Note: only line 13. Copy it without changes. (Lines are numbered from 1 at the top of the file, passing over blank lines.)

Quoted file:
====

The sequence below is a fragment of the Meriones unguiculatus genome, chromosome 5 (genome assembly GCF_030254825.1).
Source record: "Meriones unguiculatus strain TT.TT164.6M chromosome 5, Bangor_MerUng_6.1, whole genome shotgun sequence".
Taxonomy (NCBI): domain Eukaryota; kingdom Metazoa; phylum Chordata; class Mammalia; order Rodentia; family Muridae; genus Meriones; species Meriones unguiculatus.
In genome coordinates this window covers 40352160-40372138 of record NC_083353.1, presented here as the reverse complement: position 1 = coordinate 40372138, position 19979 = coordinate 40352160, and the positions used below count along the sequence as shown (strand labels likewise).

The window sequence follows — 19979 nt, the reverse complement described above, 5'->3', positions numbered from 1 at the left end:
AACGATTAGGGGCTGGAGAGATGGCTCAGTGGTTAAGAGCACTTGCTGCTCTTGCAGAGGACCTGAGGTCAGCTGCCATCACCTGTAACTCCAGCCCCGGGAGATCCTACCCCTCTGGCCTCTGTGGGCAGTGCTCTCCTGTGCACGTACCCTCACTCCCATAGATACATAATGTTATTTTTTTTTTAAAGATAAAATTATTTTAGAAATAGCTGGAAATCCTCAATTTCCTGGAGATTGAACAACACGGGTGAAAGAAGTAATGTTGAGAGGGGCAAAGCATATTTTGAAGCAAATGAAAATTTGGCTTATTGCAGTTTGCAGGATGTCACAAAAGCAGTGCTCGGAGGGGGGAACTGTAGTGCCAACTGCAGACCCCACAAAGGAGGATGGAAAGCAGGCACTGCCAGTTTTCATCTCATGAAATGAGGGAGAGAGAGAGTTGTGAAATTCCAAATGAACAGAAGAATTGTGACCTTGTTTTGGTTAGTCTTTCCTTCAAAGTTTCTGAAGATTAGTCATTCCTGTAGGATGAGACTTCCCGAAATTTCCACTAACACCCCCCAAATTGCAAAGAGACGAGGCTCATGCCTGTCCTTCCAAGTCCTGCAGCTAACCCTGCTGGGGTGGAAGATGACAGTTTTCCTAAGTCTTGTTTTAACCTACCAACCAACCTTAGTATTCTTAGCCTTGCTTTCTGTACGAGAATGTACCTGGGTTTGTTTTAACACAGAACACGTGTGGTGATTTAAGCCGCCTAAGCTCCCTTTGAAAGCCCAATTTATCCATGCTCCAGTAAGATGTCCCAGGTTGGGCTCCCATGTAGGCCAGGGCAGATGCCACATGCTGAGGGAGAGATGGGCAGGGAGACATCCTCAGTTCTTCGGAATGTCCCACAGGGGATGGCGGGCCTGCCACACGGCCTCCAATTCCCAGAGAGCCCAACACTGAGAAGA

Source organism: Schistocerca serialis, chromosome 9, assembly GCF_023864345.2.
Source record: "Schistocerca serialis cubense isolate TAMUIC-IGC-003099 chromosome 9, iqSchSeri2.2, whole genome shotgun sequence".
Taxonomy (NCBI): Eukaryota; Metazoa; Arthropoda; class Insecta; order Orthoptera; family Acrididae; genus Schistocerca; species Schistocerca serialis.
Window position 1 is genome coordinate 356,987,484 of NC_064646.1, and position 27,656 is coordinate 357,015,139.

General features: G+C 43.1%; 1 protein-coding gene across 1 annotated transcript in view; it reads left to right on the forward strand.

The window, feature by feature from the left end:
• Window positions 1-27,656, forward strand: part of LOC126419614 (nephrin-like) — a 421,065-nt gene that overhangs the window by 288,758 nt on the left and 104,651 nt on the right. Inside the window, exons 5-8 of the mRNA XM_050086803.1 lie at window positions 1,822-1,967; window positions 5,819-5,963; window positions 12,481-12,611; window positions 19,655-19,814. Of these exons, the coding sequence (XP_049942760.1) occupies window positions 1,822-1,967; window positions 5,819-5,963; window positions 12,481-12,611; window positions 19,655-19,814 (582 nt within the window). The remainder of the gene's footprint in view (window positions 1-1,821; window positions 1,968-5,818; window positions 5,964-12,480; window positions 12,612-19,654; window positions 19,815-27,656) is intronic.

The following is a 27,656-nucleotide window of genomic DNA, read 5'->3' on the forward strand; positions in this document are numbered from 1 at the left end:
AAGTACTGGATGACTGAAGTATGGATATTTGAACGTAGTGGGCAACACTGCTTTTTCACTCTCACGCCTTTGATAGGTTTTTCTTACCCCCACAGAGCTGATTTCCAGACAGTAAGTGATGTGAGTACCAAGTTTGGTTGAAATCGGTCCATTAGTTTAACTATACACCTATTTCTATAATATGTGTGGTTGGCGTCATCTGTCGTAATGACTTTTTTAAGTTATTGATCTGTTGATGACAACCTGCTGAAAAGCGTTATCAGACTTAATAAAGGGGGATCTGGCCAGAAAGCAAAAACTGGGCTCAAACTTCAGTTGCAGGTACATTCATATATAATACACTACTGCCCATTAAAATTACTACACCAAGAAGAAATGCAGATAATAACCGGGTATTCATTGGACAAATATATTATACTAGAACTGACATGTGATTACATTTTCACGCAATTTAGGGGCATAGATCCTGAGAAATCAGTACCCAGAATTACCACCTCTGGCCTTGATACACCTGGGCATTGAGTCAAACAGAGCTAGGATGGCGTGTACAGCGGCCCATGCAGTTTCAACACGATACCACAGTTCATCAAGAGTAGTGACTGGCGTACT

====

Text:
• Window positions 1-27,656, forward strand: part of LOC126419614 (nephrin-like) — a 421,065-nt gene that overhangs the window by 288,758 nt on the left and 104,651 nt on the right. Inside the window, exons 5-8 of the mRNA XM_050086803.1 lie at window positions 1,822-1,967; window positions 5,819-5,963; window positions 12,481-12,611; window positions 19,655-19,814. Of these exons, the coding sequence (XP_049942760.1) occupies window positions 1,822-1,967; window positions 5,819-5,963; window positions 12,481-12,611; window positions 19,655-19,814 (582 nt within the window). The remainder of the gene's footprint in view (window positions 1-1,821; window positions 1,968-5,818; window positions 5,964-12,480; window positions 12,612-19,654; window positions 19,815-27,656) is intronic.